How to Increase Your Bottom Line Now

I recently sat on a panel at Virtuoso’s Travel Mart entitled, “10 Things You Can Do Today to Increase Your Bottom Line.” When the topic of cruise pricing came up, an agent in the audience provided an excellent tip. She said that in this new “deals” environment, she’s often been able to call clients to say that the price of the cruise they’d booked had gone down and they were getting money back. In one instance, she called a client who had booked a family reunion of 27 on a Princess cruise.

“I have some really great news and some bad news,” she told the client. “You just saved $4,000 on this cruise because the price has gone down. The bad news is you can only keep $500 of it. You lamented that you wished you could have booked the junior suites or the mini suites. Now you can.” The client and her 26 family members were able to enjoy their upgrades. The travel agent said she knew that next time around, they were likely to reserve suites, because as we all know, you can’t go back.

The lesson learned is that there is some good coming out of this deals culture we’re in now. Many clients will be upgraded to suites for the first time and they won’t want to go back to a standard room. If you’re able to “sell your clients up” as this savvy agent did, you’ll have a far more sophisticated clientele.

Insights from Experts

The panelists also gave amazing insights. Dennis Pinto of Micato Safaris’ tip for enhancing your business was simple as well. “Attitude is key to selling. I spent a lot of time in travel agencies this summer and it’s interesting that those agents who project a positive attitude are doing better than those who are not. I see that even with my own staff. When someone calls and is asked, ‘How are you doing?’ the answer shouldn’t be ‘I’m okay,’ or ‘I’m hanging in there.’ Why would you book a safari with a guy who is just hanging in there?  We often say these words because they seem like the appropriate thing to say. That is a strategic mistake.”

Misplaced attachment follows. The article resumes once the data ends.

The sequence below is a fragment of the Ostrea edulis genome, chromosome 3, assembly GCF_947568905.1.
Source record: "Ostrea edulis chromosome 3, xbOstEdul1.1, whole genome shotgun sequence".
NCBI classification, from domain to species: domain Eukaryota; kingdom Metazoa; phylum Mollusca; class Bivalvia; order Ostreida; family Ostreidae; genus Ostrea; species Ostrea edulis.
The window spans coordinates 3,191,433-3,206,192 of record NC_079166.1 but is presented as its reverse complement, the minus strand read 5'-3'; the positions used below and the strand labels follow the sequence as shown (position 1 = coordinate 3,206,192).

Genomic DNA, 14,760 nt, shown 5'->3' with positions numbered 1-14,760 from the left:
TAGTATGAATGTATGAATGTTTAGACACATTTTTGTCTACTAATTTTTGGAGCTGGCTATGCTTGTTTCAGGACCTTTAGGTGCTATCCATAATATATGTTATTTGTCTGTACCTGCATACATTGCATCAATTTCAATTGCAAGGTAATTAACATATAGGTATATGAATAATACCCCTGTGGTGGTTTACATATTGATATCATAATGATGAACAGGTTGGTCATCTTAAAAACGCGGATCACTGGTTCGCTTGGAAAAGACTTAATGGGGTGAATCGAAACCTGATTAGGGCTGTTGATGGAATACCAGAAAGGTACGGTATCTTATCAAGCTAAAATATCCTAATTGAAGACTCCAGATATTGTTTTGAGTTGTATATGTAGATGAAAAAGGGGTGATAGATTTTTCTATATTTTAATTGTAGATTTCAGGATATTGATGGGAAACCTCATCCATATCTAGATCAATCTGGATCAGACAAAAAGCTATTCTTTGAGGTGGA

Pisa Brothers’ Mindy Rozenberg suggested partnering with stores like Williams-Sonoma, which often give cooking demonstrations, and become a part of the program by talking about Italy or whatever region the cuisine of the day is from. It’s even possible to get tour operators to those regions in on the act, she said.

Julie Lemish of Rex Travel said travel advisors should give their clients “permission” to vacation by letting them know that other clients are traveling. “They are so happy to hear you say, ‘Don’t listen to a thing you hear in the media. The press would have you believe that nobody is spending any money anywhere.’ We constantly remind people that the world did not end and that people are going on with their lives.”

Georgia Kirsner of The Ritz-Carlton Hotel Company told the audience to embrace social networking. She was recently on a fam trip with an agent who within days of returning home had posted a blog of the experience with his own photos. He set it to music and within a week had enjoyed more than 1,000 viewings of the story. It didn’t cost him a thing. “I thought that was extremely exciting and proactive,” said Kirsner.

I’ll be sharing more tips with you in future issues and on I should note that the panel was artfully moderated by Jim Strong of Strong Travel and Victoria Boomgarden of Best Travel Gold. I enjoyed getting to know Victoria better; if you would like to find out more about her, check out our August 31 issue, where she was named one of our Top Travel Agents for 2009.

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